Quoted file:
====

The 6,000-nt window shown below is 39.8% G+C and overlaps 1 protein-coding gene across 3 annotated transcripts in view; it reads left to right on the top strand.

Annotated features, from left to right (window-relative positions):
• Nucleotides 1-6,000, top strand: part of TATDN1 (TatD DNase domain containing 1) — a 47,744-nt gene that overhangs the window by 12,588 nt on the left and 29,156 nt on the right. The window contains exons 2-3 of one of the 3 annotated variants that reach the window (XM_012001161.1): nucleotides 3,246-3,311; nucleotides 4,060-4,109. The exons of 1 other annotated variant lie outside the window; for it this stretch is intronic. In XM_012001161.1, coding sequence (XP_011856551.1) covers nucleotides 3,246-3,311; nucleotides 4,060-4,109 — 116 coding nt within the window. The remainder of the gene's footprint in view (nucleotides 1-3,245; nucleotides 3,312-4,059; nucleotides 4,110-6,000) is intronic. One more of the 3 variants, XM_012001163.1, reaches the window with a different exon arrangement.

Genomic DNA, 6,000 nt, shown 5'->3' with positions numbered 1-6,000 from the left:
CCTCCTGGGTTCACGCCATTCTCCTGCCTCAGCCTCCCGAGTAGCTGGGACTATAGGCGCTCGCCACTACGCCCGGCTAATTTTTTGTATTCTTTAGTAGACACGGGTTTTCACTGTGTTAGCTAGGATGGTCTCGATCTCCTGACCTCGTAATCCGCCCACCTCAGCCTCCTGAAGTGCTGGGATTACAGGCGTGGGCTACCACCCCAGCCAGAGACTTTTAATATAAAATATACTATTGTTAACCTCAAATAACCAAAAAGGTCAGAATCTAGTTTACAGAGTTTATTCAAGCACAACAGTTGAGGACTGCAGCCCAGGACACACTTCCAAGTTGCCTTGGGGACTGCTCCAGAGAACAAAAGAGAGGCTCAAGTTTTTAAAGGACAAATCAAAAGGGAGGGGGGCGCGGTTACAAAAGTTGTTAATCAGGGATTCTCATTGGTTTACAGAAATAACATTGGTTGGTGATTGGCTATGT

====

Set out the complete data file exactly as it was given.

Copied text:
The 6,000-nt window shown below is 39.8% G+C and overlaps 1 protein-coding gene across 3 annotated transcripts in view; it reads left to right on the top strand.

Annotated features, from left to right (window-relative positions):
• Nucleotides 1-6,000, top strand: part of TATDN1 (TatD DNase domain containing 1) — a 47,744-nt gene that overhangs the window by 12,588 nt on the left and 29,156 nt on the right. The window contains exons 2-3 of one of the 3 annotated variants that reach the window (XM_012001161.1): nucleotides 3,246-3,311; nucleotides 4,060-4,109. The exons of 1 other annotated variant lie outside the window; for it this stretch is intronic. In XM_012001161.1, coding sequence (XP_011856551.1) covers nucleotides 3,246-3,311; nucleotides 4,060-4,109 — 116 coding nt within the window. The remainder of the gene's footprint in view (nucleotides 1-3,245; nucleotides 3,312-4,059; nucleotides 4,110-6,000) is intronic. One more of the 3 variants, XM_012001163.1, reaches the window with a different exon arrangement.

Genomic DNA, 6,000 nt, shown 5'->3' with positions numbered 1-6,000 from the left:
CCTCCTGGGTTCACGCCATTCTCCTGCCTCAGCCTCCCGAGTAGCTGGGACTATAGGCGCTCGCCACTACGCCCGGCTAATTTTTTGTATTCTTTAGTAGACACGGGTTTTCACTGTGTTAGCTAGGATGGTCTCGATCTCCTGACCTCGTAATCCGCCCACCTCAGCCTCCTGAAGTGCTGGGATTACAGGCGTGGGCTACCACCCCAGCCAGAGACTTTTAATATAAAATATACTATTGTTAACCTCAAATAACCAAAAAGGTCAGAATCTAGTTTACAGAGTTTATTCAAGCACAACAGTTGAGGACTGCAGCCCAGGACACACTTCCAAGTTGCCTTGGGGACTGCTCCAGAGAACAAAAGAGAGGCTCAAGTTTTTAAAGGACAAATCAAAAGGGAGGGGGGCGCGGTTACAAAAGTTGTTAATCAGGGATTCTCATTGGTTTACAGAAATAACATTGGTTGGTGATTGGCTATGT